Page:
Treasury has designated dozens of other charities worldwide as supporters of terrorism. Some have criticized the use of designations against charities. I want to make clear that the designation process entails exhaustive research to ensure it is fair and fully supported by evidence. All judicial challenges to our designations have failed. Indeed, it has been the unanimous opinion of every judge to consider these claims, including the appellate judges of the District of Columbia and the Seventh Circuits, that Treasury has acted properly and within the law. See Holy Land Foundation for Relief & Development v. Ashcroft, 333 F.3d 156 (D.C. Cir. 2003); Global Relief Foundation, Inc. v. O'Neill, 315 F.3d 748 (7th Cir. 2002). We are grateful to the top-notch team in the Civil Division of the Justice Department for advocating our position in these cases so expertly.
From a different vantage point, we hear the criticism that designations are ineffective, particularly if they are not endorsed by the U.N. or other multilateral bodies. We do seek to enlist international support for our designations as a matter of course, recognizing that multilateral action is exponentially more effective than action by ourselves. At the same time, there are cases where joint action is not possible and in those instances we must and will proceed by ourselves. As the world's financial center, the impact of U.S. sanctions carries tremendous weight in and of itself, and in most cases prevents foreign designated entities from carrying out transactions in U.S. Dollars, the international currency of choice.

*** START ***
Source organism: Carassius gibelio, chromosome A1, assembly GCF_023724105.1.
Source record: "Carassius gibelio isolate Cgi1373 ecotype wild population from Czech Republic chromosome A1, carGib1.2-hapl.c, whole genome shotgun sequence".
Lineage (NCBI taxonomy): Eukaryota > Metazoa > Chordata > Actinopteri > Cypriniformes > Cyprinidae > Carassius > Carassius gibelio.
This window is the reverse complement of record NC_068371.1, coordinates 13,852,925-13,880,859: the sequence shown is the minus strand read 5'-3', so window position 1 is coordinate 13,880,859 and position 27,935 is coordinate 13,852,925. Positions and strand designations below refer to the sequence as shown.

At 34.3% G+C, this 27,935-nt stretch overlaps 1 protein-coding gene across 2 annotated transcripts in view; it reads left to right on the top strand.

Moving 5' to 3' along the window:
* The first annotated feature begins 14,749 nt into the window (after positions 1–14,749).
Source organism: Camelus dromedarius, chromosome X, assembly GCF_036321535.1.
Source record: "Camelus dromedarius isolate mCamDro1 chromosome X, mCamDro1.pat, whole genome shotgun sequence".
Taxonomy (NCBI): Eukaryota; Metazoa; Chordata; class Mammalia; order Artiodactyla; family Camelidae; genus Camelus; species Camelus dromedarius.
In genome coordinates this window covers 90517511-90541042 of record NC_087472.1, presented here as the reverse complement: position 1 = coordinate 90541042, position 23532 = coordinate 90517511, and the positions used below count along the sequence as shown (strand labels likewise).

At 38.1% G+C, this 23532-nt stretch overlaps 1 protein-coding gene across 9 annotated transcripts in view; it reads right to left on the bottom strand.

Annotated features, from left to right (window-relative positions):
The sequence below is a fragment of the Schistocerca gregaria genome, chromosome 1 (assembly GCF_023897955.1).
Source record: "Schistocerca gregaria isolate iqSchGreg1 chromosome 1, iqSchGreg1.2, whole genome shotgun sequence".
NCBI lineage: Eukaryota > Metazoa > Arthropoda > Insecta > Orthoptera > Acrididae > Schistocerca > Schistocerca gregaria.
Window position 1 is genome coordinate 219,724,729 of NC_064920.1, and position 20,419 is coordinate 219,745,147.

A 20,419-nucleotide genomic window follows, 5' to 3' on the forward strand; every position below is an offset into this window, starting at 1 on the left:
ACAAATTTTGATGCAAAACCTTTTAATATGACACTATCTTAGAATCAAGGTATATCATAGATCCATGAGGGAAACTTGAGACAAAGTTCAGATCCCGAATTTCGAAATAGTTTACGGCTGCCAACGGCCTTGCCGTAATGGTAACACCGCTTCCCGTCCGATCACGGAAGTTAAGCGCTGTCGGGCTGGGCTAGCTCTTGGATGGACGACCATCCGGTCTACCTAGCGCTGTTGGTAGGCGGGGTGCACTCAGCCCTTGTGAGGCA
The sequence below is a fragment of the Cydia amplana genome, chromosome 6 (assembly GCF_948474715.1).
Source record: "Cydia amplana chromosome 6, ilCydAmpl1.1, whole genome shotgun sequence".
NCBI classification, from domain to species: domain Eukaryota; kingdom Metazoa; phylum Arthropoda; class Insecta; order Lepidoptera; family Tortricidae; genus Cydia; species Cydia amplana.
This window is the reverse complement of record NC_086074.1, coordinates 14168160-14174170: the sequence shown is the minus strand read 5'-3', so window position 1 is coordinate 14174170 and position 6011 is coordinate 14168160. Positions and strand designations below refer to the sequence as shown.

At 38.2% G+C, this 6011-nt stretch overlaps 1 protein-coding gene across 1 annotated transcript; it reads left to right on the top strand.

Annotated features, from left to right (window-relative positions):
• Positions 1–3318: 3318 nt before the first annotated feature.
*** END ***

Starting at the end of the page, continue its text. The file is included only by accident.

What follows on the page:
But the ramifications of our actions extend even further, as we are seeing private banks in other jurisdictions voluntarily adopting the United States list of designated parties as a screen to protect them against terrorists and criminals, even when not required by law. Indeed, in Kuwait, a delegation from our office watched as a bank demonstrated how it uses Treasury's Office of Foreign Assets Control (OFAC) list to determine whether to complete a transaction. Such practices give wide-ranging effect to our actions, and are a result of sustained engagement.
Designations and law enforcement actions are making an impact and are serving as a valuable deterrent. Anecdotal evidence suggests that prospective donors are avoiding suspicious international charities altogether and are being far more watchful with their donations in general. This is a major success in its own right, as the donor community is best positioned to demand reform and accountability from charitable organizations. The Treasury Department is doing all we can to encourage the charitable sector to police its own institutions against abuse and to combat it. In a similar vein, Treasury is also working with private sector watchdog groups to promote awareness of terrorist financing issues in the charitable sector.
We are of course cognizant that well-intentioned donors have given money to some of the same charities abused by terrorist organizations. It is painful when funds and services donated with the intention of providing legitimate relief do not reach their intended and needy beneficiaries. But frustration with this situation must be directed at those who have corrupted the charities that have -- either through willfulness or willful blindness -- been used to support terrorism.